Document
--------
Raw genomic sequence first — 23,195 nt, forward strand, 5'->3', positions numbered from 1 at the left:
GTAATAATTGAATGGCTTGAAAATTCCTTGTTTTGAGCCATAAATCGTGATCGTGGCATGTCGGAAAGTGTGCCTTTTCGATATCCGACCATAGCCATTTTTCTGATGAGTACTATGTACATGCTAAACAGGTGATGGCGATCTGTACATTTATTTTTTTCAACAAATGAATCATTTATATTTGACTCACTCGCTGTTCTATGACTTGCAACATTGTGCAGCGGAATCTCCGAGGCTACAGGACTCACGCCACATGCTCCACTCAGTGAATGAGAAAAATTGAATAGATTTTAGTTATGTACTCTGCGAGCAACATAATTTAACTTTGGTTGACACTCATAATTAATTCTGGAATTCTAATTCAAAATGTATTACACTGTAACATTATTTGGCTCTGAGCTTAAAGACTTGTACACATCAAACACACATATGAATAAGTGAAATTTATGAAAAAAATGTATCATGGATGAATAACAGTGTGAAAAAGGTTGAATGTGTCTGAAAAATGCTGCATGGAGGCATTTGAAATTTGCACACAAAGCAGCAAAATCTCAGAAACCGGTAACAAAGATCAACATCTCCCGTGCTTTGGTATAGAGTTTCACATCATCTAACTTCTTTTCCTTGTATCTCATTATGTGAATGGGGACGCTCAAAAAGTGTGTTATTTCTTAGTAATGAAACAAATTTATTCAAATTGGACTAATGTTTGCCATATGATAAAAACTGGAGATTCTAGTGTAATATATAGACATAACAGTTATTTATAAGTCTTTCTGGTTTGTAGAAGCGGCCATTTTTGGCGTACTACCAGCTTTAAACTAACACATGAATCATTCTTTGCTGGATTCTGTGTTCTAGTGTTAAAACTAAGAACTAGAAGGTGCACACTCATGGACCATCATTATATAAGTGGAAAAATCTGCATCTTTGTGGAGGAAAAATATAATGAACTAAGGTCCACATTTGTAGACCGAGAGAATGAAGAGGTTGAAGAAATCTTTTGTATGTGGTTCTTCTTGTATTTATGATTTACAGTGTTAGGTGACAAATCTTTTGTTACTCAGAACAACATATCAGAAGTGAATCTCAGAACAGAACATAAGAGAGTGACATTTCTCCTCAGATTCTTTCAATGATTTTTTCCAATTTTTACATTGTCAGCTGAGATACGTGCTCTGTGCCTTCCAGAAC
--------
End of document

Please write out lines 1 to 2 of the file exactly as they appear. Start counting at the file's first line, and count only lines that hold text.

Raw genomic sequence first — 23,195 nt, forward strand, 5'->3', positions numbered from 1 at the left:
GTAATAATTGAATGGCTTGAAAATTCCTTGTTTTGAGCCATAAATCGTGATCGTGGCATGTCGGAAAGTGTGCCTTTTCGATATCCGACCATAGCCATTTTTCTGATGAGTACTATGTACATGCTAAACAGGTGATGGCGATCTGTACATTTATTTTTTTCAACAAATGAATCATTTATATTTGACTCACTCGCTGTTCTATGACTTGCAACATTGTGCAGCGGAATCTCCGAGGCTACAGGACTCACGCCACATGCTCCACTCAGTGAATGAGAAAAATTGAATAGATTTTAGTTATGTACTCTGCGAGCAACATAATTTAACTTTGGTTGACACTCATAATTAATTCTGGAATTCTAATTCAAAATGTATTACACTGTAACATTATTTGGCTCTGAGCTTAAAGACTTGTACACATCAAACACACATATGAATAAGTGAAATTTATGAAAAAAATGTATCATGGATGAATAACAGTGTGAAAAAGGTTGAATGTGTCTGAAAAATGCTGCATGGAGGCATTTGAAATTTGCACACAAAGCAGCAAAATCTCAGAAACCGGTAACAAAGATCAACATCTCCCGTGCTTTGGTATAGAGTTTCACATCATCTAACTTCTTTTCCTTGTATCTCATTATGTGAATGGGGACGCTCAAAAAGTGTGTTATTTCTTAGTAATGAAACAAATTTATTCAAATTGGACTAATGTTTGCCATATGATAAAAACTGGAGATTCTAGTGTAATATATAGACATAACAGTTATTTATAAGTCTTTCTGGTTTGTAGAAGCGGCCATTTTTGGCGTACTACCAGCTTTAAACTAACACATGAATCATTCTTTGCTGGATTCTGTGTTCTAGTGTTAAAACTAAGAACTAGAAGGTGCACACTCATGGACCATCATTATATAAGTGGAAAAATCTGCATCTTTGTGGAGGAAAAATATAATGAACTAAGGTCCACATTTGTAGACCGAGAGAATGAAGAGGTTGAAGAAATCTTTTGTATGTGGTTCTTCTTGTATTTATGATTTACAGTGTTAGGTGACAAATCTTTTGTTACTCAGAACAACATATCAGAAGTGAATCTCAGAACAGAACATAAGAGAGTGACATTTCTCCTCAGATTCTTTCAATGATTTTTTCCAATTTTTACATTGTCAGCTGAGATACGTGCTCTGTGCCTTCCAGAAC